One last thing to mention - in my COPACE (The Final Chapter) course yesterday we watched a lovely film called Young@Heart. I am personally infatuated with the elderly in general, making this one of the best things I've ever seen. It's a film that focuses on a chorus of elderly folk, following their daily lives as they work to prepare for a concert (if anyone wants to get me the greatest birthday present ever, please purchase me tickets to one of their shows). One of their music videos, showed briefly in the film, can speak to some of society's discomfort with the elderly (and the proximity of death). Is everyone familiar with the Ramones' "I Wanna Be Sedated"? Young@Heart's version is pretty close competition. 

Watch the movie trailer here (and then see the movie if you are fond of 1. the elderly or 2. covers of classic rock songs):

I hope everyone has a lovely Thursday!

Sunday, October 23, 2011

Jewish Feminism

In American Jewish Life (SOC 203) we've been discussing in depth the different branches of Judaism. In our most recent class, we adopted a feminist perspective to examine the role of women in Jewish practices, laws, and customs.

A broad feminist critique would suggest that Judaism, in general, is sexist. The same broad statement could be attributed to most religious organizations - I don't intend in any way to pick on Judaism, but rather to point out how recent readings and discussions have made me more aware of sexism & biases ingrained within in the community in which I was raised.

To begin, here are the four branches of Judaism & the years when their rabbinical seminaries were first organized:
Reform - 1875 - Hebrew Union College (this faction is often viewed as the most liberal form)
Conservative - 1902 - Jewish Theological Seminary (this faction is often viewed as a compromise between reform & orthodox)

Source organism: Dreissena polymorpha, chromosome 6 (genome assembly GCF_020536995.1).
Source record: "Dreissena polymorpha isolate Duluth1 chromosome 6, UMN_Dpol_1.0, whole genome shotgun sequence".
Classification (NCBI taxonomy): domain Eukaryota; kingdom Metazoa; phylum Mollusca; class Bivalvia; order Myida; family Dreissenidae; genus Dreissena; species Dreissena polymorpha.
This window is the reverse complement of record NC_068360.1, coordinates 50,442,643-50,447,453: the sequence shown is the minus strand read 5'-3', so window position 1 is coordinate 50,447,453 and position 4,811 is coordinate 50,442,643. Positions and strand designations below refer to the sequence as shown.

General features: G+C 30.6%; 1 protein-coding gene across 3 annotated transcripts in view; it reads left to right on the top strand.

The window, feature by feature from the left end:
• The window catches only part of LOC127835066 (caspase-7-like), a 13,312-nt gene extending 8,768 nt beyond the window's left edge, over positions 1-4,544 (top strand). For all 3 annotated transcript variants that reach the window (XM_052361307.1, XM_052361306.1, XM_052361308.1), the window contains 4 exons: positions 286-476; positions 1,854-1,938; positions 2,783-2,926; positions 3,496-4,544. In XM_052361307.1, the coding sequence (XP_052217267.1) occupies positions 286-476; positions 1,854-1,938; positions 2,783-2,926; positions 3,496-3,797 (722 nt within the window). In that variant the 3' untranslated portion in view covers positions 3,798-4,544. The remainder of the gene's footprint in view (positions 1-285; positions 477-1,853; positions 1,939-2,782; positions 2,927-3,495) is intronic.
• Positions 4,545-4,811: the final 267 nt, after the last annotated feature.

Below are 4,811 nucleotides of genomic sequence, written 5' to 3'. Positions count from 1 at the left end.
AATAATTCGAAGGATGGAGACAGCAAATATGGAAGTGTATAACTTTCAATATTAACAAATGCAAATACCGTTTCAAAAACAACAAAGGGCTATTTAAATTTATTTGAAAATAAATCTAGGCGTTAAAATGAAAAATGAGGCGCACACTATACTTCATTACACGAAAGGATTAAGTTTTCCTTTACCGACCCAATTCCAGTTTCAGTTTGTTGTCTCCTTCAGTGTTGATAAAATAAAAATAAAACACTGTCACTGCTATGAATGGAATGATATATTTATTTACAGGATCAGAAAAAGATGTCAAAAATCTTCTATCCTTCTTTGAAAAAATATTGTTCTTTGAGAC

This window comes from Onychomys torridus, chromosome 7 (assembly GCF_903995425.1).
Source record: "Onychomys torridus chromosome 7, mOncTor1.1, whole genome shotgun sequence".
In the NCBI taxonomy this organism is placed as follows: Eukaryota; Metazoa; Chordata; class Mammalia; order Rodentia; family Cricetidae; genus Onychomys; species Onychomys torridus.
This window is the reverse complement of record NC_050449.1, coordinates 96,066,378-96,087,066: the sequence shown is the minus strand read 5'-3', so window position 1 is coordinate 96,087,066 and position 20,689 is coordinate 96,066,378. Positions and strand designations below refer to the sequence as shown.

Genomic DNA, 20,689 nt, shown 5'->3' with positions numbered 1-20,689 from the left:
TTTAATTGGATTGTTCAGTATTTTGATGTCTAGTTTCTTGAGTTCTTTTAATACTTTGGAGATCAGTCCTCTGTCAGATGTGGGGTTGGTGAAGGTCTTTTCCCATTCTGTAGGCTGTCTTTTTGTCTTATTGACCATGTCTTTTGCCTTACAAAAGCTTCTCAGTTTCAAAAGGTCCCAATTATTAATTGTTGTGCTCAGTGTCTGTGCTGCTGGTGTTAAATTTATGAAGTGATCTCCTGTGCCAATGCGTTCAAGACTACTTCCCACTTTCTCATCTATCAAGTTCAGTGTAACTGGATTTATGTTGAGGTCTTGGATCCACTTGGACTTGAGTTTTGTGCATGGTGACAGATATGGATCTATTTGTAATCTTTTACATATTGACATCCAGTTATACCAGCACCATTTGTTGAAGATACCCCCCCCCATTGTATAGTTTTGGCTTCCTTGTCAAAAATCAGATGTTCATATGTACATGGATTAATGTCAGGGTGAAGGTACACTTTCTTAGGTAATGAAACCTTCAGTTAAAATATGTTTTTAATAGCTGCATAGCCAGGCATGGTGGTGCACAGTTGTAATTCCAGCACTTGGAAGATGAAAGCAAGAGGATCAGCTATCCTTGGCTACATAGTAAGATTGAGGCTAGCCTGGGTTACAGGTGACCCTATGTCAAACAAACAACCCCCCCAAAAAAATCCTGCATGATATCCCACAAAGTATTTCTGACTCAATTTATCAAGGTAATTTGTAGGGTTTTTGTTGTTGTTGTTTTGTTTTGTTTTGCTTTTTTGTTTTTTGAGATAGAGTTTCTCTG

Orthodox - 1915 - Yeshiva University (this faction is often viewed as the most traditional/strict)
Reconstructionist - 1968 - Reconstructionist Rabbinical College (this faction is newer and overall views the social aspects of religion as central to Judaism)

And now, following the brief overview of the factions of Judaism, here are some specific situations within Jewish tradition that make me uncomfortable because they could be interpreted as sexist (included are the manners in which the situations have improved):
1. Halakha (Jewish law) dictates that a minyan (prayer quorum) must contain ten adults in order to count towards public prayer. However, women, traditionally, were not included in those that "count" towards the minyan. In recent years, women have become recognized as members of the quorum in reform, conservative, and reconstructionist factions.
2. Traditionally women and men are separated using a mechitzah (barrier) during the prayer services to prevent distraction. Previously, this has been carried out by women being placed above the men on a balcony (called "ezrat nashim" in Hebrew - a " gallery of women"). More modern examinations have suggested that there are manners in which we can have "more equal manners of separation" (as contradictory as that sounds), such as being separated by a side-by-side barrier.
3. During times of menstruation women are viewed as impure; in Orthodox tradition women are required to sleep in separate beds from their husbands during that time. Men are not supposed to touch women while they are menstruating. The mikveh, the ritual bath, is utilized as a way to become clean after menstruation (in addition to using it for other traditions - before marriage, after a major life event, etc). Some have recently come to embrace the mikveh under different circumstances; not necessarily under the traditional auspices. The professor of SOC 203 gave an example of a mikveh created under different circumstances: Mayyim Hayyim, in Newton, MA. In my own life, my mother worked to help create a community-based mikveh in Portland (where I'm from!). Website here: Mikvat Shalom.

In my own life, I am made uncomfortable due to some of these traditions. My orthodox (male) cousins and uncle do not often hug me, which although having a basis in traditional, still can feel hurtful. Dissonance occurs, because I want to respect their beliefs but I do not feel that the tradition is one that I personally would obey.

Additionally, it's discouraging to me that women are seen as "impure" during menstruation, a time when women's bodies are following through with an important biological process. It is particularly frustrating to me when women are shunned or made to feel embarrassed because of a natural, necessary process & an important bodily function.

Lastly, it frustrates me to think that certain folks may not believe that I "count", or that other women do not. Bigotry is irritating in any form, but to think that tradition dictates that God may not recognize women's prayers, is a terrible thing.